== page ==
The MTA Board has approved a sweeping reorganization plan that would shift power and eliminate thousands of jobs in an effort to save money and make the agency more efficient.

The MTA, a 51-year-old state agency, is set for its first major reorganization after its board on Wednesday approved a broad plan to streamline and consolidate operations.

"I think you heard unanimity on the board, which I share, that it's a blueprint," MTA Chairman Pat Foye said at the board meeting.


That blueprint, from a firm called AlixPartners and made public only a week ago, strips down the MTA's individual operating units, like New York City Transit and the Long Island Rail Road, to their core missions: providing service.

Their non-core missions — for example, legal affairs, human resources, and construction work and engineering — would be centralized, overseen by new MTA officials overseeing each function.

As many as 2,700 jobs could be eliminated, saving the agency, which is projected to face a nearly $1 billion deficit in 2023, up to $530 million a year.

But it's the consolidation of construction work and engineering across the MTA that's raising the most questions.

"We consistently hear that separating functions like capital construction and engineering from the operating divisions will create disorganized chains of commands causing higher costs, more project delays, and worse service disruptions," Ben Fried, a spokesman for Transit Center, said at the meeting.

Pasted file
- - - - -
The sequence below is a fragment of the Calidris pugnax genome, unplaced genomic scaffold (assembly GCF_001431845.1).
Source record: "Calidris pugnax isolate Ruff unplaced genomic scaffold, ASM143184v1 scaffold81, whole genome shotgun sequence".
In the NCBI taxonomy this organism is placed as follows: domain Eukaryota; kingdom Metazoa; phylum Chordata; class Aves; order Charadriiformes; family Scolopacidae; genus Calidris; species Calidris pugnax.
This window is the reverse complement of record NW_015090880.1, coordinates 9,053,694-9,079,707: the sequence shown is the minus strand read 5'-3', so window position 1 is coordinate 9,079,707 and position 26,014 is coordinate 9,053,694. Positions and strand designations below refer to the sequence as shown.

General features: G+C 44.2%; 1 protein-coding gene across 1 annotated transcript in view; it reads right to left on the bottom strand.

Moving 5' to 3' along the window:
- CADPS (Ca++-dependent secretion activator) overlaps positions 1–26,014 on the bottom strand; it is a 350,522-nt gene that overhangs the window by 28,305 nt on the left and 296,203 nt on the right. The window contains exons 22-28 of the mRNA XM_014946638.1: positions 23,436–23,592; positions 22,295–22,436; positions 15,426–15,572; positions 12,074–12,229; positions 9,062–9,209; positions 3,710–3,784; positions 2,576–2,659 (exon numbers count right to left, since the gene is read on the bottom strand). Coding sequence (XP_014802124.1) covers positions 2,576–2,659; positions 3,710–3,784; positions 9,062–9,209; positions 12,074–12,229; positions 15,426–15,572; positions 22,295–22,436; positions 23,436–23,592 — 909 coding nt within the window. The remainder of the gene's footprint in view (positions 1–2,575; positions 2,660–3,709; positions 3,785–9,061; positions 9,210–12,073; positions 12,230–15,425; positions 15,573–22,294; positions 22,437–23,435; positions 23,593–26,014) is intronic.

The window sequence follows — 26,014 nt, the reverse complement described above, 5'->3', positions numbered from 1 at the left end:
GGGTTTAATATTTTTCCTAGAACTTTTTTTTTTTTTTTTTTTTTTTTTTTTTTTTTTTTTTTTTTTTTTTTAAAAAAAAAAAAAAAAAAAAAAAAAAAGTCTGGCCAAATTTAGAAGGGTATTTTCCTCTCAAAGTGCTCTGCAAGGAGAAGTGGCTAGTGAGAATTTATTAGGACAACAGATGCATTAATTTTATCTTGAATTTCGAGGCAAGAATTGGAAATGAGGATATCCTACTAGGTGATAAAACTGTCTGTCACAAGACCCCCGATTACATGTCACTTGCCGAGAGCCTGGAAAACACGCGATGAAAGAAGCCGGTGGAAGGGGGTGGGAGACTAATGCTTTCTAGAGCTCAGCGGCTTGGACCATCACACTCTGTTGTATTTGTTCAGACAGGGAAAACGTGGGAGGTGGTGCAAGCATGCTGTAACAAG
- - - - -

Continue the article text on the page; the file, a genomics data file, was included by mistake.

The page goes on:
Andy Byford, who oversees subway and buses, could lose power over his Fast Forward plan to revitalize the transit system with improvements that include modernizing signals and making stations more accessible to the disabled.

"These are the projects that we've seen advanced, and these are projects that are most important to our customers that they do not want to see disrupted in any way," MTA Board member Veronica Vanterpool said.

Advocates who demand more elevators in stations packed the meeting, fearful that the plan, ordered by Gov. Andrew Cuomo, would risk that effort.

"We think his transformation plan is shuffling deck chairs on the Titanic," accessibility advocate Sasha Blair-Goldensohn said. "He's not just rearranging the deck chairs with the transformation plan; he is throwing the life boats overboard. Because the lifeboats are Andy Byford and the Fast Forward plan."

The MTA's chairman says the savings makes those goals more likely to be realized.

"Taking out between $370 and $530 million of expense also facilitates and makes Fast Forward an investment in New York City Transit, Long Island Rail Road, and Metro-North more likely to occur," Foye said.

The debate doesn't end with the vote. Now that the MTA has its blueprint for reorganization, it's up to the brass and board members to fill in the details over the next year.

Cuomo had long railed about what he called efficiencies in the MTA's structure, arguing multiple offices had the same functions and needed to be consolidated. He and Mayor Bill de Blasio came out in support of a major transformation of the MTA's structure when they agreed on a congestion pricing proposal in February.

The MTA Board was required by law to vote on the plan by the end of the month.


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